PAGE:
|Date of birth||14 February 1965|
|Place of birth||Waiuku, New Zealand|
|Height||1.90 m (6 ft 3 in)|
|Weight||102 kg (16 st 1 lb)|
|Notable relative(s)||Robin Brooke (brother)|
Gerard Beale (distant cousin)
|Rugby union career|
Brooke played 58 tests for New Zealand, and 42 non-international matches for the All Blacks. He captained Auckland Blues to Super 12 championships in 1996 and 1997 and was an influential figure in Auckland's dominance in the National Provincial Championship during the late 1980s and 1990s. He scored 17 tries in test matches, then a world record for a forward. He also played for New Zealand Māori.
Brooke was a founding player of the Southerners Sports Club (Bangkok), playing in the inaugural side in 1994 against Taradale RFC. In 1995 he published his autobiography Zinny: The Zinzan Brooke story, written with Alex Veysey.
Brooke is considered one of the best number eights to have ever played for the All Blacks. He had the running and kicking skills of a backline player which made him extremely mobile and agile as a forward. He once kicked a 48-metre drop goal during a 1995 Rugby World Cup match, one of three he scored in test matches.
Brooke scored his third drop goal during the All Blacks' impressive 42–7 win against Wales at Wembley Stadium on 29 November 1997, giving him the rare distinction of being the only rugby player to have "scored a goal at Wembley". He also set up a try for Christian Cullen.
"For a forward his skills were outrageous. As comfortable playing sevens as 15s, he had better kicking and handling skills than some fly-halves playing international rugby. You align that with his strength and ability as a forward to read the game – he was unique."
In 1997 he retired from international rugby union and moved to England to play for Harlequins, and later coach it. During the 2002/03 season he played for Coventry in National Division One. He now plays amateur rugby union for Windsor Rugby Club in Berkshire, England.
In 2011, while back in New Zealand for the 2011 Rugby World Cup, Brooke was inducted into the TVNZ This Is Your Life wall of fame. His family joined him from England at the Auckland Viaduct for the live show. Special guests included his four brothers, Buck Shelford and Michael Jones.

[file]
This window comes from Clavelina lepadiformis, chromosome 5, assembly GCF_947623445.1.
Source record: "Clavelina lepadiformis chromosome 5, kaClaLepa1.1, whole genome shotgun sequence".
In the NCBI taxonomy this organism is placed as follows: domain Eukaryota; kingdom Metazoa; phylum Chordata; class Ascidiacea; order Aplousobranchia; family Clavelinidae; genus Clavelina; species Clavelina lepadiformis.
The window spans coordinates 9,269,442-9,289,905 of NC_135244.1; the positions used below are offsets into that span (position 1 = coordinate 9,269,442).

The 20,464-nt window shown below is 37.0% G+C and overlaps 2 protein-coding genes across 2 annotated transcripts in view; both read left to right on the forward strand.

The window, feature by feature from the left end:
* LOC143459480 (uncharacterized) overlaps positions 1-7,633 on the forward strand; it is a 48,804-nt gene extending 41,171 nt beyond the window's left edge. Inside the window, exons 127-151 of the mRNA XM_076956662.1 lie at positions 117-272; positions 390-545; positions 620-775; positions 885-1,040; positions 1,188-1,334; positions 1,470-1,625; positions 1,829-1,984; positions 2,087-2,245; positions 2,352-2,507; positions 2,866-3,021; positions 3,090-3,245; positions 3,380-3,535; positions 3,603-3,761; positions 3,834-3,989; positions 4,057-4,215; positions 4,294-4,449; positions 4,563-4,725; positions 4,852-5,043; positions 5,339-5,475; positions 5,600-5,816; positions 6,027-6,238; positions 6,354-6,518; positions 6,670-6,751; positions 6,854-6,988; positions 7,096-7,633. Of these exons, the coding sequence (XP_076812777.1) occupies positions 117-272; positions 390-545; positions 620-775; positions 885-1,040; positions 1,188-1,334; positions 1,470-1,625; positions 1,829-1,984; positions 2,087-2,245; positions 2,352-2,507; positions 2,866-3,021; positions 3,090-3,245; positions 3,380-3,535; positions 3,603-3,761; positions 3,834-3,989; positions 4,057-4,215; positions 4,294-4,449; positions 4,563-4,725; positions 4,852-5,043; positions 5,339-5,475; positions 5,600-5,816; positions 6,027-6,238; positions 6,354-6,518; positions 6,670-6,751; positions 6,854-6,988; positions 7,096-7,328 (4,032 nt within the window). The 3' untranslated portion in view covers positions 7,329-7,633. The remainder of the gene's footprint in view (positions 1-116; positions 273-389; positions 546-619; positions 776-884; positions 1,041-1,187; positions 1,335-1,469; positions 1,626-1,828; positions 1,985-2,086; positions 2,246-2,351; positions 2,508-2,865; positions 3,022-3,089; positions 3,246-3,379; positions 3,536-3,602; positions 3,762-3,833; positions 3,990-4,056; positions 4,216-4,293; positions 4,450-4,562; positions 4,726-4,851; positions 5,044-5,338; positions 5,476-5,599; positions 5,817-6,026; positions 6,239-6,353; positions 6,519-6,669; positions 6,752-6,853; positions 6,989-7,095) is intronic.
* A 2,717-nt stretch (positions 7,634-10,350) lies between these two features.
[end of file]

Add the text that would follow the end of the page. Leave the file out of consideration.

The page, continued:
During the COVID-19 outbreak, Brooke posted covid disinformation on masks and support for unproven treatments such as Ivermectin and Hydroxychloroquine. These claims were criticized by New Zealand scientists such as Michael Baker and Siouxsie Wiles calling on Brooke to engage with scientists and to seek out "reputable sources".
Name and family
Zinzan Brooke's unusual first name has a long history in the Brooke family, though its origins are uncertain. It has been suggested that it may be an anglicised Italian or Albanian name. The name links Brooke's family with another notable New Zealand sporting family, that of cricketer Zin Harris and his sons Chris Z. Harris and Ben Z. Harris, all of whom are distant relatives of the Brookes.
- "En 1997, ils ont raccroché: Zinzan Brooke (7 et fin). Black à part.Le Néo-Zélandais restera comme un modèle du rugby moderne. La folie en plus".
- "Mondiali, un italiano in finale"Guardarla sarà un incubo"". 20 October 2011.
- "Zinzan Brooke, mito tra gli All black "Tutto iniziò leggendo il giornale" - la storia - Repubblica.it". www.repubblica.it.
- "Zinzan to make comeback". BBC News. 12 October 2001.
- "My Rugby World Cup hero: Zinzan Brooke". PlanetRugby.com. 17 September 2019. Retrieved 24 December 2019.
- his name was changed by deed poll. Quinn, 1999, p.35
- "New Year honours list 1997". Department of the Prime Minister and Cabinet. 31 December 1996. Retrieved 15 December 2019.
- Quinn, 1999, p.36
- "Rampaging All Blacks Crush Wales". The Age. 1 December 1997.
- "Will Carling – My Top 50 Rugby players". The Telegraph. 13 August 2007. Retrieved 17 November 2009.
- "Zinzan Brooke declared bankrupt". The New Zealand Herald. 10 August 2012. Retrieved 8 November 2015.
- "Legend Brooke has brain operation". BBC Sport. 13 July 2007.
- "All Black legend Zinzan Brooke urged to engage with scientists over Covid stance". Stuff. Stuff. 8 March 2021. Retrieved 24 May 2021.
- "Magic of Zinzan name rubs off on a singular Kiwi". 16 May 1999 – via www.theguardian.com.
- "Sir Alexander Zinzan (d. ?1607) (Berkshire) - RootsChat.Com". www.rootschat.com.
- Smith, Tony (12 February 2021). "Māori Sports Awards: Lisa Carrington judged most influential Māori sports star since 1991". stuff.co.nz. Retrieved 12 February 2021.